Majid Hameed Salloom asks. "We want to live
peacefully," the high-school English teacher says in
his gentle voice, tinged with a British accent.

He has just picked up $1,300 from a claim with the
Marines for breaking down a wall around his
property. He is happy, but it's a matter of the
moment. The larger problems in the city of his
birth bring out an intensity in the small man,
dressed in matching shirt and pants, a dusty blue.

Salloom is counting on America to lift the turmoil
from Fallujah. "We suffered a lot from the last
regime, may God curse him," he says, but the
people here have seen little relief yet from the new
power in Iraq.

The teacher welcomes his recently higher pay, and
this new freedom to criticize. But the Americans
"are in need of advice," he suggests. He has some,
and means no disrespect when he says, "Finish
liberating Fallujah, and go away."

"We are fed up of clashes. We are fed up of battles.
We hate insurgents." But he considers the Iraqi
Army soldiers the Americans have stood up in the
city to be enemies, too. They are outsiders, Shia
Muslims. He wants to see a Fallujah-raised force,
men from this town, Sunnis who know its people.

And more local police, too. "The terrorists have
begun to shoot the Fallujah policemen." The police
are weak, so if their numbers were increased, he
says, the balance could swing and "break the back"
of the terrorists. He thinks their trouble with the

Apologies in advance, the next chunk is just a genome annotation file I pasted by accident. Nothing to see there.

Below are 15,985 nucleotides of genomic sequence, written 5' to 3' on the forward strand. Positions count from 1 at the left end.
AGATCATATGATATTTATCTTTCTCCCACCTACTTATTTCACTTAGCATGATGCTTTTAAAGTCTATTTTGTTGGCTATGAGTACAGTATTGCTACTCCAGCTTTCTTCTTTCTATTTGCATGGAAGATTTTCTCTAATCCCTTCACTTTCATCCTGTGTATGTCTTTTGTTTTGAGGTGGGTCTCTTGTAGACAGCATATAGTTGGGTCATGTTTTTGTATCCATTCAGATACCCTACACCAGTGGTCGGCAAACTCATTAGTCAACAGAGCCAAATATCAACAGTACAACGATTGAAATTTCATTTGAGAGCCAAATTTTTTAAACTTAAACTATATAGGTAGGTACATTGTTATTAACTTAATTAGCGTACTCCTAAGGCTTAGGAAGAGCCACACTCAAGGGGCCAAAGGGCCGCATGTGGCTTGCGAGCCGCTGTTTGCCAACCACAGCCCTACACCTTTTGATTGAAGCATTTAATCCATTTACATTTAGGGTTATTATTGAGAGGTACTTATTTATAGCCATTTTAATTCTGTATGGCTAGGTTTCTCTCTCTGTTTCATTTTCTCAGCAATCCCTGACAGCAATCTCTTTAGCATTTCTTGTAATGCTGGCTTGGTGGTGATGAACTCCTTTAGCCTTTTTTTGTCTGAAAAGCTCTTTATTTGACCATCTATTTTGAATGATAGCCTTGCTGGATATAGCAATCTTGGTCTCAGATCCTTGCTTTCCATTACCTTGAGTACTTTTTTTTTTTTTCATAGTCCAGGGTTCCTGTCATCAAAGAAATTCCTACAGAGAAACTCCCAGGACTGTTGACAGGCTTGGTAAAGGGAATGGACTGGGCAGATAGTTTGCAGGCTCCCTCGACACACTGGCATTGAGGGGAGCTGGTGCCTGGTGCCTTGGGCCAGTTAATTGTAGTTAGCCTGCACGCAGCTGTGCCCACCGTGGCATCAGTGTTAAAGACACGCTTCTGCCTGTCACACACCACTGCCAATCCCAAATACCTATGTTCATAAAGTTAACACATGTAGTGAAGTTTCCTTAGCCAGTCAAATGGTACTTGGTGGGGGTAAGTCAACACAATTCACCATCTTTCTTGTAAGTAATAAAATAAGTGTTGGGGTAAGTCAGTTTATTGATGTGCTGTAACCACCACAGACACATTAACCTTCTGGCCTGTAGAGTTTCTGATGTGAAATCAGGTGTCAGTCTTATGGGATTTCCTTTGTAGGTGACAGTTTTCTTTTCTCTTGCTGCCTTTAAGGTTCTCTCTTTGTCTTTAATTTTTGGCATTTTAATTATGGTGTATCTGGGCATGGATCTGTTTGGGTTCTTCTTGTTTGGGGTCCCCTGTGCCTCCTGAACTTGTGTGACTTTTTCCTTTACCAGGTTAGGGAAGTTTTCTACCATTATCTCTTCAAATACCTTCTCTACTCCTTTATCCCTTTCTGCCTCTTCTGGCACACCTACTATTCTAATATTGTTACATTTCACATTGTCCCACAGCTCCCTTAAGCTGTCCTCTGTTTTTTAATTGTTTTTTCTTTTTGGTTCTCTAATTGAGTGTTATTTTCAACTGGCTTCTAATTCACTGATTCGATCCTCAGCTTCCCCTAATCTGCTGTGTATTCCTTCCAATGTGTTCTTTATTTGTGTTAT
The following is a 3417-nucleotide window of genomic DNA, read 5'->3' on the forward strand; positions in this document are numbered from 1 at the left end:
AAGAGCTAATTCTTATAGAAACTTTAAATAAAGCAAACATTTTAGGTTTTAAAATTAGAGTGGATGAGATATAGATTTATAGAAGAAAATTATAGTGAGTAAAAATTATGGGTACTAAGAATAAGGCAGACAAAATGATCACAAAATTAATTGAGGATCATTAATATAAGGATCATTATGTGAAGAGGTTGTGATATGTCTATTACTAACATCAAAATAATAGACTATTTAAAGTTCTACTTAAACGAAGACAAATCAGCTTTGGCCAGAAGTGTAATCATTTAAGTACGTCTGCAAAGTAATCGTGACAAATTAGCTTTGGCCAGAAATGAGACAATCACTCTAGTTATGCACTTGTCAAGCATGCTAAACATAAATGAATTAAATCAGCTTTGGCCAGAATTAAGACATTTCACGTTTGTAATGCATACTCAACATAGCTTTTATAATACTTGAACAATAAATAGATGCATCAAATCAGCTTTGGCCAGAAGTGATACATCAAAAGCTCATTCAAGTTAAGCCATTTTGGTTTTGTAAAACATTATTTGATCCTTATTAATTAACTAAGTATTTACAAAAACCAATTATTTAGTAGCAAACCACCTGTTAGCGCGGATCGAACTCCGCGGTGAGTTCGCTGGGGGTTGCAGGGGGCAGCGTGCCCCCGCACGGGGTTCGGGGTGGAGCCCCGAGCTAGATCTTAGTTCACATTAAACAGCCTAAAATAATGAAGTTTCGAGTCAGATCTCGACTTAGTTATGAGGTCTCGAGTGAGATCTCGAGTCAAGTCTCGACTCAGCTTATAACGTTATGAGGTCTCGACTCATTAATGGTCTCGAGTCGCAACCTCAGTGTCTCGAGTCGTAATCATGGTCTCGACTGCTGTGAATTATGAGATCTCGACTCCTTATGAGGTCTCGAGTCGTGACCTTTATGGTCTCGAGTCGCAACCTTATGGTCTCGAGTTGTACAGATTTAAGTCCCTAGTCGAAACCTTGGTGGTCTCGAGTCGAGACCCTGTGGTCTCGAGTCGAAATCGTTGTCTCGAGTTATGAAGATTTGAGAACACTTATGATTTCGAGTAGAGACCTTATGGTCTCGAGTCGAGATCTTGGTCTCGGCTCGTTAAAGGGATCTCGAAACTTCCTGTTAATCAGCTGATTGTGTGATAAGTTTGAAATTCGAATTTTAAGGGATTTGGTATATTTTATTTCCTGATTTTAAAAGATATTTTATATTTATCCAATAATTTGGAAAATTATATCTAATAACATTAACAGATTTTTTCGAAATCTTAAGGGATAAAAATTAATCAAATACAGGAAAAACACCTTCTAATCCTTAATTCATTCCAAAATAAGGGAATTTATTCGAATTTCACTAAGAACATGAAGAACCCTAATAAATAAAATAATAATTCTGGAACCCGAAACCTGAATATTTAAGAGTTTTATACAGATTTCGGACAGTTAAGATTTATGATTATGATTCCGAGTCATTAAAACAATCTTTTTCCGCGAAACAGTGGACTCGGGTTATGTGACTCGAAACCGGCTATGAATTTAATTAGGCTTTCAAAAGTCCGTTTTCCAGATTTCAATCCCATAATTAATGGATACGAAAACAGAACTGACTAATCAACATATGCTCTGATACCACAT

insurgency is good. "Nowadays, the policemen are
sharpening their teeth against the insurgents."

The 40-year-old has seven children. He doesn't
think much of the U.S. attempt to win them. "You
can't attract them by distributing dolls, sweets and
footballs." The only way is to truly help the
people, he says.

For him, that means basic utilities. He is struggling
to feed his family. This is a country of oil, but he is
using the trunks of his neighbor's trees as fuel to
cook with. "If you want to win the people of
Fallujah, mend the electricity. People will adore
you." He wants the Americans to buy 10 big
generators from Germany for the neighborhoods,
he says. Let the Iraqis work it out from there.

Electricity. Phone service. More police. Security.
The people in his city have great needs, and they
look to their occupiers to provide.

If the U.S. fails, it can't win, he says. "If these
steps are not achieved, so it is in vain. It is useless.
You are tiring yourselves." But if the U.S.
succeeds, he says, "You can leave."
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